Roundup: Those 'Fat But Fit' Have Higher Heart Disease Risk; Epilepsy on the Rise in U.S.

Being “fat but fit” is likely just a myth, a new study has found, stressing that these adults carry an increased risk of heart attack compared to those who are not overweight.

Some previous studies have indicated that some overweight people lack the adverse healthy effects associated with obesity. This subset of adults may have tested within the normal range of readings when it comes to blood pressure, cholesterol and blood sugar — the biggest risk factors for heart disease and stroke.

But researchers now say that being overweight or obese increases an individual’s risk of heart disease by up to 28 percent – even if they are “metabolically” healthy – when compared to those with a healthy body weight.

The new study is considered the largest of its kind and was conducted by a group led by researchers at Imperial College London and the University of Cambridge. Researchers examined data from the European Prospective Investigation into Cancer and Nutrition (EPIC). They reviewed the cases of more than half a million people from 10 European countries. After a follow-up period of more than 12 years, 7,637 people in the EPIC database experienced cardiovascular events, including death from heart attack.

Researchers used the common measurement of BMI “body mass index” to determine which adults were overweight. A BMI of 18.5 to 24.9 is considered normal. A BMI of 25 to 29.9 is considered “overweight.” A reading of 30 or above is categorized as “obese.”

The researchers said their findings highlight a gap that exists in both the United Kingdom and the United States, where overweight patients are not generally provided weight-loss advice if they don’t have traditional metabolic risk factors for heart disease, such as smoking, type 2 diabetes, high blood pressure and high blood cholesterol.

“Our findings suggest that if a patient is overweight or obese, all efforts should be made to help them get back to a healthy weight, regardless of other factors,” said Camille Lassale, M.D., the lead author of the study said in a statement to the Imperial College London announcing the findings. “Even if their blood pressure, blood sugar and cholesterol appear within the normal range, excess weight is still a risk factor.”

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Epilepsy on Rise in U.S. Adults, Children, CDC Says

More Americans are living with epilepsy, the chronic disorder characterized by recurrent and unprovoked seizures, according to the U.S. Centers for Disease Control and Prevention (CDC).

At least 3 million adults and 470,000 children in the United States have the disorder, says the CDC.

In most cases, the cause of epilepsy is unknown, but the condition can be trigered by a number of different conditions, including stroke, brain tumor, head injury, central nervous system infections, or genetic risks.

The CDC update found that the number of U.S. adults with active epilepsy jumped from 2.3 million in 2010 to 3 million in 2015. The number of children with epilepsy increased from 450,000 in 2007 to 470,000 in 2015. The CDC says the increases are likely the result of population growth and improved testing.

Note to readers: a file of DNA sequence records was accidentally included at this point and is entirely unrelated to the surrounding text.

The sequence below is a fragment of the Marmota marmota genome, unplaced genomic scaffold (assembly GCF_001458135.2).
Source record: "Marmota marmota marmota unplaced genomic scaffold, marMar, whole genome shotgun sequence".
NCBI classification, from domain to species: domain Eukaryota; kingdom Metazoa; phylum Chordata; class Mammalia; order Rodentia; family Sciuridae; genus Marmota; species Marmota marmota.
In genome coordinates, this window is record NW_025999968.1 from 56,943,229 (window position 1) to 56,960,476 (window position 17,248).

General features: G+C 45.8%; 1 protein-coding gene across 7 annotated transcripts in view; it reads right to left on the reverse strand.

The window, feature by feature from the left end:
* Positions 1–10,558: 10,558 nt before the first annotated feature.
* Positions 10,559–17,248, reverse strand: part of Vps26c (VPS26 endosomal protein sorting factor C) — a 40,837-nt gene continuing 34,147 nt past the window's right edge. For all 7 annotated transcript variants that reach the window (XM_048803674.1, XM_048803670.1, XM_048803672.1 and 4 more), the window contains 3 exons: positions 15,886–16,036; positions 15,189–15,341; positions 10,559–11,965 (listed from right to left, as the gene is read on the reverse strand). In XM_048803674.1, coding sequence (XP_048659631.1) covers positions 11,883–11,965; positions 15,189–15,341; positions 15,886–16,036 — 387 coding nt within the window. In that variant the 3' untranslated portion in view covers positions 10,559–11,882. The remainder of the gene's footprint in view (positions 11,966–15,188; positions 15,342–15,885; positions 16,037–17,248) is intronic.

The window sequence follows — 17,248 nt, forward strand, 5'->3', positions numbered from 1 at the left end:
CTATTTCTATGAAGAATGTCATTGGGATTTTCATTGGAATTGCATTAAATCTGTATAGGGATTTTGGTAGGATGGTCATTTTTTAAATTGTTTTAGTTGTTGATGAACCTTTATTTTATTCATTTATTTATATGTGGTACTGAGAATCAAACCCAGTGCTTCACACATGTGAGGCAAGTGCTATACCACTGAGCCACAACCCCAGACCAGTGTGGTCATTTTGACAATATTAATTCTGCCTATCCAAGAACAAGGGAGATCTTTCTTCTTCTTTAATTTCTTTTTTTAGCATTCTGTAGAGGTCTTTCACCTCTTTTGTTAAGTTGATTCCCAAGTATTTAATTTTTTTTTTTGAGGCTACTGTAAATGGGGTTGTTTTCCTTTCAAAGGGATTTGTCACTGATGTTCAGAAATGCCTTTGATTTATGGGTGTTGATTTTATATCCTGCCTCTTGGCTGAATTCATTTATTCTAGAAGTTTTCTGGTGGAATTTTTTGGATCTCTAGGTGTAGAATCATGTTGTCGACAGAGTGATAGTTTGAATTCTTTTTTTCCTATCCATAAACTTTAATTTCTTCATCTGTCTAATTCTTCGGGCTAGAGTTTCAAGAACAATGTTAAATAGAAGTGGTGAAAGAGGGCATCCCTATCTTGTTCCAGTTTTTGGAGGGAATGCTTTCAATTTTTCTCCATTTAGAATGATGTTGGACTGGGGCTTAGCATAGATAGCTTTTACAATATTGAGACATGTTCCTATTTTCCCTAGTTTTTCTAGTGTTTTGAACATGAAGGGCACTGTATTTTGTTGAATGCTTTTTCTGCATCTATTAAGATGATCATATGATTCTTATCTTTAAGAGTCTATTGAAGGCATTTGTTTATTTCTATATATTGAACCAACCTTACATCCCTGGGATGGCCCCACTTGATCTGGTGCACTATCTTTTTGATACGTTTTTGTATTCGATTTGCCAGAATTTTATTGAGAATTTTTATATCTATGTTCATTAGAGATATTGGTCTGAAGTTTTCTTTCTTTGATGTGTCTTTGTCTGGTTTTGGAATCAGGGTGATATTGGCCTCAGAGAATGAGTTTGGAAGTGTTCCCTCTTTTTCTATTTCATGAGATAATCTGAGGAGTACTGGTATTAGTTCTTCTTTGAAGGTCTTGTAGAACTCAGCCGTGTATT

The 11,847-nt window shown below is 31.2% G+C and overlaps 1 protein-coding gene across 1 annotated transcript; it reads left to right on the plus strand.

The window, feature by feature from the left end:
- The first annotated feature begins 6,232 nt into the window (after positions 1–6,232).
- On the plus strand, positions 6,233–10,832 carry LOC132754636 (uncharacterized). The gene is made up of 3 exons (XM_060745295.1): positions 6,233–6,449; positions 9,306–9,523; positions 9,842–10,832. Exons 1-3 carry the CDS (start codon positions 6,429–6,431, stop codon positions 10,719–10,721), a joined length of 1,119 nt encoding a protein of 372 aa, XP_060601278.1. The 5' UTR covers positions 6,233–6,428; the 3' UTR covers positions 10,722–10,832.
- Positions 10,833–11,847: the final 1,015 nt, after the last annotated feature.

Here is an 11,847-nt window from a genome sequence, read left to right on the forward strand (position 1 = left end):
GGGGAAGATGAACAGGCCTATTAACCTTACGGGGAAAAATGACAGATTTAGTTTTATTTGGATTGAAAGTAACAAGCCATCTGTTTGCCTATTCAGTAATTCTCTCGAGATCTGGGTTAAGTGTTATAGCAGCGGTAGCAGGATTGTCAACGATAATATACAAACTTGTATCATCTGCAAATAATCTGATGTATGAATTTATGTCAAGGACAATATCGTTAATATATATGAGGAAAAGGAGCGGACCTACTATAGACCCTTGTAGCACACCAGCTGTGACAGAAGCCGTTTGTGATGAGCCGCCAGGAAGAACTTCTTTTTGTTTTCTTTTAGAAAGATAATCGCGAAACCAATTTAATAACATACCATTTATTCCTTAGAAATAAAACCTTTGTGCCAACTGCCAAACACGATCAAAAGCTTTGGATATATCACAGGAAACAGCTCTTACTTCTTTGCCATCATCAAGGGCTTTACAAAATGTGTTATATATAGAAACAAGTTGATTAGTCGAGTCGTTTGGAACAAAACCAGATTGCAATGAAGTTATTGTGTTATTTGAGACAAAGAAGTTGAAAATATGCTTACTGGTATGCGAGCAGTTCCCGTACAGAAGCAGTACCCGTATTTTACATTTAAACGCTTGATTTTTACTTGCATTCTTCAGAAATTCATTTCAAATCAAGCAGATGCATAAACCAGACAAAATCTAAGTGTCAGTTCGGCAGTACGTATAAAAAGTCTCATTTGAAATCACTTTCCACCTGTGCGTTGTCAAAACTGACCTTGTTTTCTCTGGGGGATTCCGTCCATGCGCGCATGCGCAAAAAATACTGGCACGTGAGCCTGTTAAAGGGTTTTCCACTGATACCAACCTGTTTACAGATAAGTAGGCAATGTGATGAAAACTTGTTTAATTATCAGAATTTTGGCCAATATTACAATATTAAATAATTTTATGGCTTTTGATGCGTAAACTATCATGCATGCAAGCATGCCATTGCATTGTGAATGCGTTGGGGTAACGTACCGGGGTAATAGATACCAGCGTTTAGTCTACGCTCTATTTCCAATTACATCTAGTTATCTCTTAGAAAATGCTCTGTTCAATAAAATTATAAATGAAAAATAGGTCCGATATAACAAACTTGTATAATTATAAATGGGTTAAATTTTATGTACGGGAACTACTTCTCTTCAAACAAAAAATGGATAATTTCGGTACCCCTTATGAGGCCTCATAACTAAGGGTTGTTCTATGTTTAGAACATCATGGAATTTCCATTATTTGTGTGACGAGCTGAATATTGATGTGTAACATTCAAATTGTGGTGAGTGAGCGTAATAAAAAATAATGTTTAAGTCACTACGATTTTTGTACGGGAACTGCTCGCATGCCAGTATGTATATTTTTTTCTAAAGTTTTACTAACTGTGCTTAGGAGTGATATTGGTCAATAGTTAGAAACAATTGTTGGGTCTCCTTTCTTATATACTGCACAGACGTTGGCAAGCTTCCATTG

CDC researchers analyzed data at both the national and state levels. This is the first time epilepsy estimates have been available for every state.

“Millions of Americans are impacted by epilepsy, and unfortunately, this study shows cases are on the rise,” CDC Director Brenda Fitzgerald, M.D., said in a statement. “Proper diagnosis is key to finding an effective treatment – and at CDC we are committed to researching, testing, and sharing strategies that will improve the lives of people with epilepsy.”

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Cancer Patients May Face Higher, Short-Term Heart-Stroke Risks

A new study finds that patients who have been diagnosed with cancer carry higher risks of heart attack and stroke from blood clots, particularly in the first few months after diagnosis — compared with adults who don’t have cancer.

It has been previously established that cancer can increase the risk of blood clots. However, previous studies have focused on the risk of clots in the veins (deep vein thrombosis) and lungs (pulmonary embolism) and not in the arteries — a condition that can result in heart attacks and strokes.

Six months after their cancer diagnosis, patients had a higher rate of heart attack or stroke (4.7 percent) due to blood clots than people without cancer (2.2 percent), according to the study published in the Journal of the American College of Cardiology.

The risk for heart attack and stroke was highest in patients with lung cancer (8.3 percent), and was generally higher in patients with the more advanced cancers. The time period after diagnosis is key, researchers found. After the first six months, the risks diminished. By one year after diagnosis, the risks were close to the same in cancer patients, compared to those without cancer.

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